Whisky Magazine Issue 23
This article is 12 years old and some information provided may be time sensitive. Please check all details of events, tours, opening times and other information before travelling or making arrangements.
Copyright Whisky Magazine © 1999-2014. All rights reserved. To use or reproduce part or all of this article please contact us for details of how you can do so legally.
Alex Kraaijeveld looks at the growth of alternative distillers worldwide – and he likes what he sees
A revolution is spreading through the whisky world. Not on a scale of the introduction of the Coffey still in the course of the 19th century, but it does involve a new type of whisky still. The last decade has seen a blossoming of distilleries making whisky in stills designed for other spirits. At least 20 distilleries around the world which distil eaux-de-vie and other fruit spirits have employed their stills for making whisky. Join me on a tour of these distilleries and let me introduce you to the people behind them and the wide variety of whiskies from eau-de-vie stills.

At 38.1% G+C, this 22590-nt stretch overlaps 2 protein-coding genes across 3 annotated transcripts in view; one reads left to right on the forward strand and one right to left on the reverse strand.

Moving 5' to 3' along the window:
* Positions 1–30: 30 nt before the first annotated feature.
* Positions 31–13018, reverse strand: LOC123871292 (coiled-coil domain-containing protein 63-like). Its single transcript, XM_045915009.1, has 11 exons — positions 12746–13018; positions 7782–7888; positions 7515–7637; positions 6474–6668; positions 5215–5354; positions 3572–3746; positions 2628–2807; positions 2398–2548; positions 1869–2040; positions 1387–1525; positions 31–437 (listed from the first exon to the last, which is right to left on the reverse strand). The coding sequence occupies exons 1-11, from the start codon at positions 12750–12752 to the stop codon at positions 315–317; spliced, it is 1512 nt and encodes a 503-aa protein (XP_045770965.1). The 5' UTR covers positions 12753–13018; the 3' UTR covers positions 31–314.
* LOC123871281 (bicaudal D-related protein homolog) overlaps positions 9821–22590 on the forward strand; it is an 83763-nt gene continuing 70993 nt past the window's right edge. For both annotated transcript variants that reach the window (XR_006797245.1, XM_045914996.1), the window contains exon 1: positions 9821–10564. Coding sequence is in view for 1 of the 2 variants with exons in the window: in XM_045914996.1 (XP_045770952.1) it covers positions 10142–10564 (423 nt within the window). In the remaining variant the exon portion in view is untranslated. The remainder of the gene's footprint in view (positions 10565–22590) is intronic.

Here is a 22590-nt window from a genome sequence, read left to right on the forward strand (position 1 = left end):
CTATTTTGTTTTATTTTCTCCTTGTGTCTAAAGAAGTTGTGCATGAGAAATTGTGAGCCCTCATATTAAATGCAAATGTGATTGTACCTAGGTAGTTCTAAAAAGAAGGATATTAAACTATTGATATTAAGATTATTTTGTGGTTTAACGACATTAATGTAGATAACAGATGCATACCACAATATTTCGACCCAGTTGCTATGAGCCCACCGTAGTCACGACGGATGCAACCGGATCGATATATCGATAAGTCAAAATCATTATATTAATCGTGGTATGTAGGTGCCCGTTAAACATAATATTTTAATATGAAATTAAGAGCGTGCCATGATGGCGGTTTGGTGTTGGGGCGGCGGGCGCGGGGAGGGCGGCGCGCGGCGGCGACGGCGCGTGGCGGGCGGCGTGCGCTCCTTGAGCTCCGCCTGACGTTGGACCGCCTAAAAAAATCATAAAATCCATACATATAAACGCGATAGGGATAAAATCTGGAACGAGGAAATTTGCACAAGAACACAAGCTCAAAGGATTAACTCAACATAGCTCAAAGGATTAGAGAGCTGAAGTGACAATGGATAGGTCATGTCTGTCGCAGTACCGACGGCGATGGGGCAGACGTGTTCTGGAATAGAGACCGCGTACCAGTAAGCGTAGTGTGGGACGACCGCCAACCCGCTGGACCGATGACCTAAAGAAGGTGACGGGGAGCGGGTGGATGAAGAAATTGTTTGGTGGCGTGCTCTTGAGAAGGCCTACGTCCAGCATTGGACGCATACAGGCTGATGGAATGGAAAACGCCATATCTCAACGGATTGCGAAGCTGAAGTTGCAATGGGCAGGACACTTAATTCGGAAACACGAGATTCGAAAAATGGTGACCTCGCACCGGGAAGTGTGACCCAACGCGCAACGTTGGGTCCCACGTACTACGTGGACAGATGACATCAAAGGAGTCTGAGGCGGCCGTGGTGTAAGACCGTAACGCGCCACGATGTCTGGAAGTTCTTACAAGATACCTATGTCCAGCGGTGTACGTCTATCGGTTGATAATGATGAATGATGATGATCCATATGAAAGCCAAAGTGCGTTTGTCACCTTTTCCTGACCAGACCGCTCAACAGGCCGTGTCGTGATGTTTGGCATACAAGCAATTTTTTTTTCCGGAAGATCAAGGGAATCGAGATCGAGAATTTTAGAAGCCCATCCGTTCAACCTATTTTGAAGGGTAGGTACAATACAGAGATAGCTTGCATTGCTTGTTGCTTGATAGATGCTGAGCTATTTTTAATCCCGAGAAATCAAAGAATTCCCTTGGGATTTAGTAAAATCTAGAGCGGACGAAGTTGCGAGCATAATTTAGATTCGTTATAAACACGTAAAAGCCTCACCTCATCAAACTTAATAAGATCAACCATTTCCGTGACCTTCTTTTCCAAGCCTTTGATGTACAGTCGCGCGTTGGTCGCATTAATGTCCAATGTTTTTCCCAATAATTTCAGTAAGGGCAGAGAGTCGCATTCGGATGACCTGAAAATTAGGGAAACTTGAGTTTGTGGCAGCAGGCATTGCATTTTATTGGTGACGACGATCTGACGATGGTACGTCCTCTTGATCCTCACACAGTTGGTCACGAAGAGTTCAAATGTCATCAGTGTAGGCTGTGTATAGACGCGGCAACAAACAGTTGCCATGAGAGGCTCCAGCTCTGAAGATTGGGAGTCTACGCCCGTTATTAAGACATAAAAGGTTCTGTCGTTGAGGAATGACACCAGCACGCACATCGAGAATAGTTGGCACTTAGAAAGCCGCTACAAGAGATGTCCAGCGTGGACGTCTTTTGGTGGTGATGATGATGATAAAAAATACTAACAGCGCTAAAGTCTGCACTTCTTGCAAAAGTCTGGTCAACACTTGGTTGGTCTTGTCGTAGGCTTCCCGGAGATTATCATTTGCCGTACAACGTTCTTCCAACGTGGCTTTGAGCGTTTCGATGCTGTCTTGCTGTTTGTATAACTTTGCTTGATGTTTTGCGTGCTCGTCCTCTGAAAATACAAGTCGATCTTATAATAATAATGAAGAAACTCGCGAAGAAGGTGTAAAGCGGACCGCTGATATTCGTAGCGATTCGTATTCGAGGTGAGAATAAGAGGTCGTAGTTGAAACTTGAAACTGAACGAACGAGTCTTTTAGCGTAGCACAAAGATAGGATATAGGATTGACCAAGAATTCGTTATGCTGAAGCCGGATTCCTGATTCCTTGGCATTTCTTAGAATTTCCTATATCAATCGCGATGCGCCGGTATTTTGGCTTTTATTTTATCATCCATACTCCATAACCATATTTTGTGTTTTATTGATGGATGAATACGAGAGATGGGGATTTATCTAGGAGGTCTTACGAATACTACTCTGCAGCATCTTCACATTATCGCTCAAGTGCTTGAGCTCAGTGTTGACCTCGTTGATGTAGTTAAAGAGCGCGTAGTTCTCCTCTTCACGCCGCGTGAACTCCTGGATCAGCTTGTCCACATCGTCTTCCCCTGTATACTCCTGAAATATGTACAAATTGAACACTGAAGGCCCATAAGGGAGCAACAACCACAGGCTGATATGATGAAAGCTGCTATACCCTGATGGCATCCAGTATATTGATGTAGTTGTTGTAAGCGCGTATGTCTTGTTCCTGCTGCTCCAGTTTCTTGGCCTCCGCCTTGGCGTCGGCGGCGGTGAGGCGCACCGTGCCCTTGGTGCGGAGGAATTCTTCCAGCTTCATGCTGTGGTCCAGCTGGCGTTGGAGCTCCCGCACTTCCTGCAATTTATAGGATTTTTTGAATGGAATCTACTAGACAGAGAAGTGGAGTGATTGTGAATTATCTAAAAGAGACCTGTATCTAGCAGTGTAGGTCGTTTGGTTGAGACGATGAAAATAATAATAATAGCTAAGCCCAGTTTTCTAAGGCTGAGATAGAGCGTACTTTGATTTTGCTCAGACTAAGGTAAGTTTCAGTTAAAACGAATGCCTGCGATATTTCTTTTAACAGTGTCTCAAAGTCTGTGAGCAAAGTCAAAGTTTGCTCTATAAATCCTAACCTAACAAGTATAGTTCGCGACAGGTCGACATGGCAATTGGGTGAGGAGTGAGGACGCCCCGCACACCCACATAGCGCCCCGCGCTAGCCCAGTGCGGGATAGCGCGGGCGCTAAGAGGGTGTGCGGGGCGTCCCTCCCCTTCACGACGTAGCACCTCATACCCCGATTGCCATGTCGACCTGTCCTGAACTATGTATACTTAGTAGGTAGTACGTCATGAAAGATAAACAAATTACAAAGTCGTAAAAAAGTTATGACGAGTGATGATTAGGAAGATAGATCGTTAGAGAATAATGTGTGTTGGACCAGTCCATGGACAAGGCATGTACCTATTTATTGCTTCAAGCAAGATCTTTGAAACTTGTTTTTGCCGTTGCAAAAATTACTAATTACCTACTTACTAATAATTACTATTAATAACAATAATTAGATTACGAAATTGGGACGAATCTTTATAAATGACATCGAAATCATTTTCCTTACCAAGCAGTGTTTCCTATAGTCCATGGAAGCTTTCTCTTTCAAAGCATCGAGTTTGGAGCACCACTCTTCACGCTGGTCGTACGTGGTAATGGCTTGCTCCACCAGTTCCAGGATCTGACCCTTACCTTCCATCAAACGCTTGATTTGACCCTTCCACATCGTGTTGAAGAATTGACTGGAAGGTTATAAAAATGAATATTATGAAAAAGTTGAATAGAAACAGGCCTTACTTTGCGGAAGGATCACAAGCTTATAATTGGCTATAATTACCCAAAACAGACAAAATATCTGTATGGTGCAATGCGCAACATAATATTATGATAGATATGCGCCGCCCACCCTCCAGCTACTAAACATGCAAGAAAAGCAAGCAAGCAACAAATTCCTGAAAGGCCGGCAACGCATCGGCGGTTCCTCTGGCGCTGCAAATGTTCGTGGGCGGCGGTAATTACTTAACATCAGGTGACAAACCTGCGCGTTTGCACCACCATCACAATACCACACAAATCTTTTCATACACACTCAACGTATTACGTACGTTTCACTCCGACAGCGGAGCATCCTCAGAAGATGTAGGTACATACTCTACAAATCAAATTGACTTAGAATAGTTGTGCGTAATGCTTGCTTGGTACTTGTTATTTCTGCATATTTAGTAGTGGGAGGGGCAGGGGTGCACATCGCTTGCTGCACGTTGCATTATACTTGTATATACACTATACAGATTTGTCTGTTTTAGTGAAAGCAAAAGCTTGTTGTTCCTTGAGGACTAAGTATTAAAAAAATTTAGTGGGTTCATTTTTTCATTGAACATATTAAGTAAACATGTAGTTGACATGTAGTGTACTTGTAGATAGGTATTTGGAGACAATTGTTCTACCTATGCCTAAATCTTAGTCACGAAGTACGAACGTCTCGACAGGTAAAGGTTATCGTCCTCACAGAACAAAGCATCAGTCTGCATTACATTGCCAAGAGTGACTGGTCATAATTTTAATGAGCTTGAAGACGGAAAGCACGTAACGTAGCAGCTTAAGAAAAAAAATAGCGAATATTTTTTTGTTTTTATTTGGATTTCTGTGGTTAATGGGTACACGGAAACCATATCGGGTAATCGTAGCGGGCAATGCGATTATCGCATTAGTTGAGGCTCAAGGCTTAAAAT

Perhaps not surprisingly, the cradle of this new family of whiskies stands in the heartland of fruit schnapps production: German-speaking central Europe. One of the very first people – in the early 1980s – to start producing whisky in a schnapps still was Robert Fleischmann (www.fleischmann-whisky.de). The Blaue Maus Distillery in the village of
Eggolsheim in Frankonia, southern Germany, is part of his nautically-themed tavern and this is reflected in the names of some of his single malts. Besides Blaue Maus, the distillery presently produces Schwarzer Pirat, Krottentaler and Spinnaker. All Fleischmann's whiskies are distilled twice from non-peated malt and matured for about eight years. Behind the different whiskies, Robert tells me mysteriously, are “different types of malt and different casks”. For whisky from a second Frankonian distillery we have to wait rather longer. In Reiner and Ursula M...